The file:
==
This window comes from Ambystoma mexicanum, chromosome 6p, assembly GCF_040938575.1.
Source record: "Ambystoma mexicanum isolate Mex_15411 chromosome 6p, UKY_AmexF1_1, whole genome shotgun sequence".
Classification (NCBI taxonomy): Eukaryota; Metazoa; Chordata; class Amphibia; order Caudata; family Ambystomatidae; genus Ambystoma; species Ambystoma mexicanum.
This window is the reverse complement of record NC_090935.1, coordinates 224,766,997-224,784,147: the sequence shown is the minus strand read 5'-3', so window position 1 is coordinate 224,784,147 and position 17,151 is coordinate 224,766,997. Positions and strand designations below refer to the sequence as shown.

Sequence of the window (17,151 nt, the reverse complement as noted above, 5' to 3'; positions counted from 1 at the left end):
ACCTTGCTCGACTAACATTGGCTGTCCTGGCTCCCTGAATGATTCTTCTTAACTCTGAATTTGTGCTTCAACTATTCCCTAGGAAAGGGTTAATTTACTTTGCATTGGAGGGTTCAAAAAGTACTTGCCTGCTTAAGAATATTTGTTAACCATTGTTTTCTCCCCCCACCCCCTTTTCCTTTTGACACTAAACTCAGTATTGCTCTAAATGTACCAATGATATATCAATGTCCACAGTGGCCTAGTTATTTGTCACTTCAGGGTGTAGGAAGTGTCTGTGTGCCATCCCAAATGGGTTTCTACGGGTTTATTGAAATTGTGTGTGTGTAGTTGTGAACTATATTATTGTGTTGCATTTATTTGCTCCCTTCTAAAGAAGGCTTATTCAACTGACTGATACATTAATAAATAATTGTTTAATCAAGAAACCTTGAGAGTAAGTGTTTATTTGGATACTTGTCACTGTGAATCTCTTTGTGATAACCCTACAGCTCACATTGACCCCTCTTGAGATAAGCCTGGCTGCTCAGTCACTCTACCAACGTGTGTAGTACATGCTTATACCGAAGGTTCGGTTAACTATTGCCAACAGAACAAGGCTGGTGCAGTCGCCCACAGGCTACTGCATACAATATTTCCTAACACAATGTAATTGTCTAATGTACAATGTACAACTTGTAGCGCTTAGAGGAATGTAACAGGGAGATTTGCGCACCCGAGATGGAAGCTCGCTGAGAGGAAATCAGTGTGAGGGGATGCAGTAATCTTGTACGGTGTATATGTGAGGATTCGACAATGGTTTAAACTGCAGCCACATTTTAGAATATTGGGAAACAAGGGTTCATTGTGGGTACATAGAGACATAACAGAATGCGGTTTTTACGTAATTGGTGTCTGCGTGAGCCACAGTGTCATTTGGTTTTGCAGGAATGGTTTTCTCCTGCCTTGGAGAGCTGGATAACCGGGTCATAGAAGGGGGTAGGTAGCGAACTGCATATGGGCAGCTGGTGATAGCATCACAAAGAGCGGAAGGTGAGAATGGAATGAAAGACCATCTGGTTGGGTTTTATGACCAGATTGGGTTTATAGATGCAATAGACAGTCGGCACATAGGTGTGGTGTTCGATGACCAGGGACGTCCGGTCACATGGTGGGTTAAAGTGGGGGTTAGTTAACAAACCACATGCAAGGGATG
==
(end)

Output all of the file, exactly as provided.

This window comes from Ambystoma mexicanum, chromosome 6p, assembly GCF_040938575.1.
Source record: "Ambystoma mexicanum isolate Mex_15411 chromosome 6p, UKY_AmexF1_1, whole genome shotgun sequence".
Classification (NCBI taxonomy): Eukaryota; Metazoa; Chordata; class Amphibia; order Caudata; family Ambystomatidae; genus Ambystoma; species Ambystoma mexicanum.
This window is the reverse complement of record NC_090935.1, coordinates 224,766,997-224,784,147: the sequence shown is the minus strand read 5'-3', so window position 1 is coordinate 224,784,147 and position 17,151 is coordinate 224,766,997. Positions and strand designations below refer to the sequence as shown.

Sequence of the window (17,151 nt, the reverse complement as noted above, 5' to 3'; positions counted from 1 at the left end):
ACCTTGCTCGACTAACATTGGCTGTCCTGGCTCCCTGAATGATTCTTCTTAACTCTGAATTTGTGCTTCAACTATTCCCTAGGAAAGGGTTAATTTACTTTGCATTGGAGGGTTCAAAAAGTACTTGCCTGCTTAAGAATATTTGTTAACCATTGTTTTCTCCCCCCACCCCCTTTTCCTTTTGACACTAAACTCAGTATTGCTCTAAATGTACCAATGATATATCAATGTCCACAGTGGCCTAGTTATTTGTCACTTCAGGGTGTAGGAAGTGTCTGTGTGCCATCCCAAATGGGTTTCTACGGGTTTATTGAAATTGTGTGTGTGTAGTTGTGAACTATATTATTGTGTTGCATTTATTTGCTCCCTTCTAAAGAAGGCTTATTCAACTGACTGATACATTAATAAATAATTGTTTAATCAAGAAACCTTGAGAGTAAGTGTTTATTTGGATACTTGTCACTGTGAATCTCTTTGTGATAACCCTACAGCTCACATTGACCCCTCTTGAGATAAGCCTGGCTGCTCAGTCACTCTACCAACGTGTGTAGTACATGCTTATACCGAAGGTTCGGTTAACTATTGCCAACAGAACAAGGCTGGTGCAGTCGCCCACAGGCTACTGCATACAATATTTCCTAACACAATGTAATTGTCTAATGTACAATGTACAACTTGTAGCGCTTAGAGGAATGTAACAGGGAGATTTGCGCACCCGAGATGGAAGCTCGCTGAGAGGAAATCAGTGTGAGGGGATGCAGTAATCTTGTACGGTGTATATGTGAGGATTCGACAATGGTTTAAACTGCAGCCACATTTTAGAATATTGGGAAACAAGGGTTCATTGTGGGTACATAGAGACATAACAGAATGCGGTTTTTACGTAATTGGTGTCTGCGTGAGCCACAGTGTCATTTGGTTTTGCAGGAATGGTTTTCTCCTGCCTTGGAGAGCTGGATAACCGGGTCATAGAAGGGGGTAGGTAGCGAACTGCATATGGGCAGCTGGTGATAGCATCACAAAGAGCGGAAGGTGAGAATGGAATGAAAGACCATCTGGTTGGGTTTTATGACCAGATTGGGTTTATAGATGCAATAGACAGTCGGCACATAGGTGTGGTGTTCGATGACCAGGGACGTCCGGTCACATGGTGGGTTAAAGTGGGGGTTAGTTAACAAACCACATGCAAGGGATG